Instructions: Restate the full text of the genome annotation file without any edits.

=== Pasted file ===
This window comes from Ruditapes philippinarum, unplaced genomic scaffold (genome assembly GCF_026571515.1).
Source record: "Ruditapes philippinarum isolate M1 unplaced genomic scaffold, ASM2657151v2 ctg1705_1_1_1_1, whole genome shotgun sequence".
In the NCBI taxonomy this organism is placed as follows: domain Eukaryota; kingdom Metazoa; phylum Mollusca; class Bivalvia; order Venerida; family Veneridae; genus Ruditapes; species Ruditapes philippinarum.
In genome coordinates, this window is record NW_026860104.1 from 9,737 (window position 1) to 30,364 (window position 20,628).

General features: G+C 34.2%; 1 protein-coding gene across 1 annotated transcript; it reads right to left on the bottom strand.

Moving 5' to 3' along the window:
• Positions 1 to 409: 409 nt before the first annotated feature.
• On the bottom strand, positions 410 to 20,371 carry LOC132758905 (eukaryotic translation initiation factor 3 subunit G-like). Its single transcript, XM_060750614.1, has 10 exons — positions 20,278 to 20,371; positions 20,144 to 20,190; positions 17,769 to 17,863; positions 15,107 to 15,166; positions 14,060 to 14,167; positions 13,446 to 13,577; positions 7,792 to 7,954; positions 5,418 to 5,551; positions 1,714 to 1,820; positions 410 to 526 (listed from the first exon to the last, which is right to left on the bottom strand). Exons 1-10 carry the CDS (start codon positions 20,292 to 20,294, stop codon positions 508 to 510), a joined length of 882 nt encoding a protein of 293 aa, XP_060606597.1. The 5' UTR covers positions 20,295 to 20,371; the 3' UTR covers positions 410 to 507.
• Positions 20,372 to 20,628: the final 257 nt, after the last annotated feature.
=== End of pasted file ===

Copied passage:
This window comes from Ruditapes philippinarum, unplaced genomic scaffold (genome assembly GCF_026571515.1).
Source record: "Ruditapes philippinarum isolate M1 unplaced genomic scaffold, ASM2657151v2 ctg1705_1_1_1_1, whole genome shotgun sequence".
In the NCBI taxonomy this organism is placed as follows: domain Eukaryota; kingdom Metazoa; phylum Mollusca; class Bivalvia; order Venerida; family Veneridae; genus Ruditapes; species Ruditapes philippinarum.
In genome coordinates, this window is record NW_026860104.1 from 9,737 (window position 1) to 30,364 (window position 20,628).

General features: G+C 34.2%; 1 protein-coding gene across 1 annotated transcript; it reads right to left on the bottom strand.

Moving 5' to 3' along the window:
• Positions 1 to 409: 409 nt before the first annotated feature.
• On the bottom strand, positions 410 to 20,371 carry LOC132758905 (eukaryotic translation initiation factor 3 subunit G-like). Its single transcript, XM_060750614.1, has 10 exons — positions 20,278 to 20,371; positions 20,144 to 20,190; positions 17,769 to 17,863; positions 15,107 to 15,166; positions 14,060 to 14,167; positions 13,446 to 13,577; positions 7,792 to 7,954; positions 5,418 to 5,551; positions 1,714 to 1,820; positions 410 to 526 (listed from the first exon to the last, which is right to left on the bottom strand). Exons 1-10 carry the CDS (start codon positions 20,292 to 20,294, stop codon positions 508 to 510), a joined length of 882 nt encoding a protein of 293 aa, XP_060606597.1. The 5' UTR covers positions 20,295 to 20,371; the 3' UTR covers positions 410 to 507.
• Positions 20,372 to 20,628: the final 257 nt, after the last annotated feature.